Wednesday 7 December 2016

Theatre: Shadows that deny empathy

Emer O'Kelly

Published 22/06/2015 | 02:30

Amy McAllister and Mark O’Halloran in ‘The Shadow Of A Gunman’ by Sean O’Casey, running at the Abbey.
Amy McAllister and Mark O’Halloran in ‘The Shadow Of A Gunman’ by Sean O’Casey, running at the Abbey.
From left, Teri Fitzgerald, Kieran Roche and Ashleigh Dorrell in 'A Lesson in When to Quit'. Photo: Jeda de Brí

If O'Casey had intended The Shadow of a Gunman as an expressionist play, he would have written it that way. That it was staged by the Abbey in 1923 is proof that he did not, since his move into expressionism (The Silver Tassie) was thrown back in his face by the Abbey, or rather by Mr. William Butler Yeats.

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It is certainly acceptable, maybe even desirable, that classics should be re-imagined, arguably more for the benefit of older theatregoers who have seen them many times rather than for "the new generation" who might actually prefer to begin with the experience of a classic interpretation.

But when re-imagining changes the nature of the play, nobody benefits. And that would seem to be what director Wayne Jordan has done with the new joint Lyric/Abbey production of The Shadow of a Gunman, currently playing at the Abbey. Presented in a vaguely expressionist style, on a rather bare stage, with the actors largely working in isolation from each other, humanity goes out the window (in this production, two great bare spaces backed by patched corrugated iron).

Courtesy of designer Sarah Bacon, furniture and costumes are late 1960s (spindle-legged formica table, Davoren in a brown T shirt, Minnie Powell in a mini and ankle socks). And everyone's as clean as a whistle, as is the tenement room shared by Davoren and Shields. That's not detached expressionism, that's a refusal (or an inability?) to empathise in any way with the sense and soul of O'Casey's excoriating damnation of the intensity and hopelessness of poverty in Dublin in 1920.

Mark O'Halloran's romantic-souled poet Davoren is a snivelling whelp in this production; while Amy McAllister's 23-year-old Minnie Powell looks and acts 12, which builds into an uneasy imagining of child molestation rather than burgeoning attraction between the two. David Ganly makes a good fist of the disillusioned Seumas Shields; but the pivotal speech in which he proclaims "I believe in the freedom of Ireland, an' that England has no right to be here, but I draw the line when I hear the gunmen blowin' about dyin' for the people, when it's the people that are dyin' for the gunmen! With all due respect to the gunmen, I don't want them to die for me" is almost entirely lost, again possibly deliberately.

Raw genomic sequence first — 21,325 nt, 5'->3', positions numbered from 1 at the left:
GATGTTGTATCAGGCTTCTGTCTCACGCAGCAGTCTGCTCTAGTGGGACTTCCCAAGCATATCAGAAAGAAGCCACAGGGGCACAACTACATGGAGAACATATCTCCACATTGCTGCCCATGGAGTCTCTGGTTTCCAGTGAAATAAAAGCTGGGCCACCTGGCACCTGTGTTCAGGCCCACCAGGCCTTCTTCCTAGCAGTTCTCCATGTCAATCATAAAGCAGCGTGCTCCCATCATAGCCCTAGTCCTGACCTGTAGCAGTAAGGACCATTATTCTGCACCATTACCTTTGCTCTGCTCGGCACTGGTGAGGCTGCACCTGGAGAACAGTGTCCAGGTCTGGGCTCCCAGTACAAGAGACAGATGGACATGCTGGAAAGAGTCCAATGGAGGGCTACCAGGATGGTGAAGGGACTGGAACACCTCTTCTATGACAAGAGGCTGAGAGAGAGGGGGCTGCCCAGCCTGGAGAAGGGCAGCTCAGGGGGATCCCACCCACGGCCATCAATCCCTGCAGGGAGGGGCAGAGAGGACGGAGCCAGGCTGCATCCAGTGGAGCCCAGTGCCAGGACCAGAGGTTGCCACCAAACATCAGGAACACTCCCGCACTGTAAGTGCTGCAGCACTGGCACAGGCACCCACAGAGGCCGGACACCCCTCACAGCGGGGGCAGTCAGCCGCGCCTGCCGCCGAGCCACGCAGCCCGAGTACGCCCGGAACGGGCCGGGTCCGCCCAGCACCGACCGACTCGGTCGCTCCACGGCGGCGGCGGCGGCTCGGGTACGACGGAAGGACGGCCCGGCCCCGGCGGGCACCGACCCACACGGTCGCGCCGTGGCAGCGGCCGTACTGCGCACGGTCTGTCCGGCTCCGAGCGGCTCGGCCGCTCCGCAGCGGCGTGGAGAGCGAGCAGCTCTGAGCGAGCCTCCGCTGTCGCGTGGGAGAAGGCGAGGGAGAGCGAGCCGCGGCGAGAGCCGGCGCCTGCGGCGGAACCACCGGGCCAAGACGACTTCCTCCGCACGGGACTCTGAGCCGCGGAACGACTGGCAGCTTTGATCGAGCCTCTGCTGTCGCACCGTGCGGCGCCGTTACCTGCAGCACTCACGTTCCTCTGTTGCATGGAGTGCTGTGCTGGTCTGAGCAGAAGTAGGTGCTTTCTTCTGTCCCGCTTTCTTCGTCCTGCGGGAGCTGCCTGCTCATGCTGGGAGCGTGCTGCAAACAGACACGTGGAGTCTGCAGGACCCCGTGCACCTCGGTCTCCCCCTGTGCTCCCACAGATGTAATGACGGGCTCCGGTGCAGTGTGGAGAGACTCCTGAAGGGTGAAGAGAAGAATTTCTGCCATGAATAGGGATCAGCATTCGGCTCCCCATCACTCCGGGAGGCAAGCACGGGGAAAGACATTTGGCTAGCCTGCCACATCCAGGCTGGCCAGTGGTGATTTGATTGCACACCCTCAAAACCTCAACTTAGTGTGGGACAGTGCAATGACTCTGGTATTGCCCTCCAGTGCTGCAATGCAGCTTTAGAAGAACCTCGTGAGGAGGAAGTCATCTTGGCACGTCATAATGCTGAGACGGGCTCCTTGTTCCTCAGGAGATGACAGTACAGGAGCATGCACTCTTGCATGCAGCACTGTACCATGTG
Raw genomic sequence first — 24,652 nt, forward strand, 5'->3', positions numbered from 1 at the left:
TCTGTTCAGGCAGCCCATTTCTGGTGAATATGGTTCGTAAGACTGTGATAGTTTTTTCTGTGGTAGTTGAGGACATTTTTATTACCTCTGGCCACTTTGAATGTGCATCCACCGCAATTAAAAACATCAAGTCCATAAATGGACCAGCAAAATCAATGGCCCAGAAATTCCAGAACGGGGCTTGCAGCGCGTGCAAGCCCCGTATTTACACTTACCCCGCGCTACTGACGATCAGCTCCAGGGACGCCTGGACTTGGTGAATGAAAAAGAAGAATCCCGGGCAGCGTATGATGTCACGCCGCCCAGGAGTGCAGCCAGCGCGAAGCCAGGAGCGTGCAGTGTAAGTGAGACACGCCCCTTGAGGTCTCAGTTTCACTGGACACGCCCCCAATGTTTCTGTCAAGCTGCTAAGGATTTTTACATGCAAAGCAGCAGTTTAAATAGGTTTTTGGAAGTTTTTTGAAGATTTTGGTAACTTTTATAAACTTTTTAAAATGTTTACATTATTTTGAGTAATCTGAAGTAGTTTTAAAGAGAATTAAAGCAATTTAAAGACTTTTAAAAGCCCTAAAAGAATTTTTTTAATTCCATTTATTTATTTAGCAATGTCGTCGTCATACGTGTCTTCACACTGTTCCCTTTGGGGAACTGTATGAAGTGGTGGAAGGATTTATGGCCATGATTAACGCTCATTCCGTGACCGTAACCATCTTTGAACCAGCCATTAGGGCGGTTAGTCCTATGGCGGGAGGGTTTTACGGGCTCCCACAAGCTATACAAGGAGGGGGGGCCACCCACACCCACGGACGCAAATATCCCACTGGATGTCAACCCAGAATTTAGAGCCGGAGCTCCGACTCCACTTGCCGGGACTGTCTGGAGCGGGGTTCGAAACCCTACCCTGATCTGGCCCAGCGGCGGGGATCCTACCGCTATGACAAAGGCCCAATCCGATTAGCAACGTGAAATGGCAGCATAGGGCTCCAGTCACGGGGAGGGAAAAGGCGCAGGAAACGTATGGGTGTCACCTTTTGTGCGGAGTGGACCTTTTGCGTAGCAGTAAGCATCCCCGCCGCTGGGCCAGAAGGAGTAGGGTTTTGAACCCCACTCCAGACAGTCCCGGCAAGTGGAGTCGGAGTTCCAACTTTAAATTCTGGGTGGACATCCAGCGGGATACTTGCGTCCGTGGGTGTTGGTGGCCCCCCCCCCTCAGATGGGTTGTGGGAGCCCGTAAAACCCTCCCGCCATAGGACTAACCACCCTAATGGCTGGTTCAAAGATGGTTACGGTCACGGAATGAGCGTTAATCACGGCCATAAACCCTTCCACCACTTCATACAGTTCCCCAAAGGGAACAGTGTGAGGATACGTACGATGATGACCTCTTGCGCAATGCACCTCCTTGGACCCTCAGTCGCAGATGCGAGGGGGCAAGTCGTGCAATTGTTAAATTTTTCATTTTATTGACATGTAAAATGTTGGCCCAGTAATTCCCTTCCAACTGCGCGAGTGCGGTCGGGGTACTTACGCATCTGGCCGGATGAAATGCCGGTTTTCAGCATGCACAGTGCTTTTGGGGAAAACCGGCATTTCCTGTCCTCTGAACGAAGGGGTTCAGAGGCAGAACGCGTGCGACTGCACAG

For the rest, Catherine Walsh's Mrs. Henderson is a faithful O'Casey interpretation, but otherwise we are dealing with enlarged shadows of reality which approach caricature. When you drag, pull, and pound a play into a new frame, apparently for the sake of the process, you tear the heart out of it. And that, unfortunately seems to be what has happened with this production of The Shadow of a Gunman.

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TAKE something in which the wacky style and filthy innuendo are rather reminiscent of The Rocky Horror Show; add in a lot of fairly youthful enthusiasm, quite a lot of talent, and unlimited energy; and you end up with A Lesson in When to Quit, a Cup Theatre production at Theatre Upstairs at Lanigan's on Eden Quay in Dublin (7 p.m. Tuesday to Saturday; lunchtime Wednesday and Saturday).

It's written by Teri FitzGerald and is a zany pastiche of Hollywood has-beens and tough-talking agents. Ruby Carson, red-haired moppet who starred briefly in Annie many moons ago, is now forty and slinging hashbrowns for a living. Her sister Sandy, part of a sister-duo before Ruby's brief startime, is now blind while keeping the home fires burning. She's the one with the talent, as of course we discover as all ends happily after the "girls'" agents, darkhearted Dick Headski and his daft but good-hearted brother Archie trek through a world of Russian blackmailers, shows that-never-were, and a whole load of soulful yearning accompanied by the statutory fantasy stripteases and tap routines.

The cast, headed by the author as Ruby, with Ashleigh Dorrell as Sandy, Kieran Roche as Archie and Keith-James Walker as Dick, are directed with considerable aplomb by Philip Doherty. The inventive design is by Naomi Rossini, while original music is by Teri FitzGerald, Sarah Shine and Dearbhla Collins.

You get the impression that the show was originally much longer, and has been squeezed to fit a lunchtime/early evening slot. But since it's an unpretentious load of pure fluffy energy, that hardly matters, and it delivers a great bit of fizz.

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